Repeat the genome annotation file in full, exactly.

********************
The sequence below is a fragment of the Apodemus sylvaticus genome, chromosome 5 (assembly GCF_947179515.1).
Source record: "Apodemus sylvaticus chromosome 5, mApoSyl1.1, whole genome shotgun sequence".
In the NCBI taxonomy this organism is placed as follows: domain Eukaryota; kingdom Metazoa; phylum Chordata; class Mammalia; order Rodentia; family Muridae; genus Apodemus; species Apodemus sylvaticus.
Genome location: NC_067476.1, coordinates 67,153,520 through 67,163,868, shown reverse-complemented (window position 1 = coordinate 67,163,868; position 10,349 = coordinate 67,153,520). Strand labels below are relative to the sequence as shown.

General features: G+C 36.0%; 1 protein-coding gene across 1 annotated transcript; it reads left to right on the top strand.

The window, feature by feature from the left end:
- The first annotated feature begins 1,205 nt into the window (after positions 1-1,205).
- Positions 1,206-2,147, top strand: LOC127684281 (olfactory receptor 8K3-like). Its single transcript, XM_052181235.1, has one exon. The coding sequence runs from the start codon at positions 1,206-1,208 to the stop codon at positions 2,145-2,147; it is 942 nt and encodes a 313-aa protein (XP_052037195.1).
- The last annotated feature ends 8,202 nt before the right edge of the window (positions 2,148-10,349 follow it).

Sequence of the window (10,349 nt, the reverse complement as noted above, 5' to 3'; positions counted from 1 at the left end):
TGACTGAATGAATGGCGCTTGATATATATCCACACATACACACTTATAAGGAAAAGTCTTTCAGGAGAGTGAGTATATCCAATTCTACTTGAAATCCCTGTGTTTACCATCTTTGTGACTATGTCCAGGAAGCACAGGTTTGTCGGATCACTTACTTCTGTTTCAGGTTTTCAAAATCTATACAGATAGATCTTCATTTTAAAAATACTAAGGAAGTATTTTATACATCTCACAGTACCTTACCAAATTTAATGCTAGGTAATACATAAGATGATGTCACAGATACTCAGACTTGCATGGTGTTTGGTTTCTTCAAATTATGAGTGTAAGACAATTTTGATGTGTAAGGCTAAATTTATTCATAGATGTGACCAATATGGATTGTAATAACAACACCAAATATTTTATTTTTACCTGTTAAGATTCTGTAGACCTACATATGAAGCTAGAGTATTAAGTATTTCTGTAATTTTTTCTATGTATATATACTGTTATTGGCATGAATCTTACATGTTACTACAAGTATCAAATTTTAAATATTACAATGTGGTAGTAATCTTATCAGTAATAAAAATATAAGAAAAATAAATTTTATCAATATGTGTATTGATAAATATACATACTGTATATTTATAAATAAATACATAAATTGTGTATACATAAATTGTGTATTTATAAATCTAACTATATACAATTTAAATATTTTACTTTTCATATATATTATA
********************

The sequence below is a fragment of the Apodemus sylvaticus genome, chromosome 5 (assembly GCF_947179515.1).
Source record: "Apodemus sylvaticus chromosome 5, mApoSyl1.1, whole genome shotgun sequence".
In the NCBI taxonomy this organism is placed as follows: domain Eukaryota; kingdom Metazoa; phylum Chordata; class Mammalia; order Rodentia; family Muridae; genus Apodemus; species Apodemus sylvaticus.
Genome location: NC_067476.1, coordinates 67,153,520 through 67,163,868, shown reverse-complemented (window position 1 = coordinate 67,163,868; position 10,349 = coordinate 67,153,520). Strand labels below are relative to the sequence as shown.

General features: G+C 36.0%; 1 protein-coding gene across 1 annotated transcript; it reads left to right on the top strand.

The window, feature by feature from the left end:
- The first annotated feature begins 1,205 nt into the window (after positions 1-1,205).
- Positions 1,206-2,147, top strand: LOC127684281 (olfactory receptor 8K3-like). Its single transcript, XM_052181235.1, has one exon. The coding sequence runs from the start codon at positions 1,206-1,208 to the stop codon at positions 2,145-2,147; it is 942 nt and encodes a 313-aa protein (XP_052037195.1).
- The last annotated feature ends 8,202 nt before the right edge of the window (positions 2,148-10,349 follow it).

Sequence of the window (10,349 nt, the reverse complement as noted above, 5' to 3'; positions counted from 1 at the left end):
TGACTGAATGAATGGCGCTTGATATATATCCACACATACACACTTATAAGGAAAAGTCTTTCAGGAGAGTGAGTATATCCAATTCTACTTGAAATCCCTGTGTTTACCATCTTTGTGACTATGTCCAGGAAGCACAGGTTTGTCGGATCACTTACTTCTGTTTCAGGTTTTCAAAATCTATACAGATAGATCTTCATTTTAAAAATACTAAGGAAGTATTTTATACATCTCACAGTACCTTACCAAATTTAATGCTAGGTAATACATAAGATGATGTCACAGATACTCAGACTTGCATGGTGTTTGGTTTCTTCAAATTATGAGTGTAAGACAATTTTGATGTGTAAGGCTAAATTTATTCATAGATGTGACCAATATGGATTGTAATAACAACACCAAATATTTTATTTTTACCTGTTAAGATTCTGTAGACCTACATATGAAGCTAGAGTATTAAGTATTTCTGTAATTTTTTCTATGTATATATACTGTTATTGGCATGAATCTTACATGTTACTACAAGTATCAAATTTTAAATATTACAATGTGGTAGTAATCTTATCAGTAATAAAAATATAAGAAAAATAAATTTTATCAATATGTGTATTGATAAATATACATACTGTATATTTATAAATAAATACATAAATTGTGTATACATAAATTGTGTATTTATAAATCTAACTATATACAATTTAAATATTTTACTTTTCATATATATTATA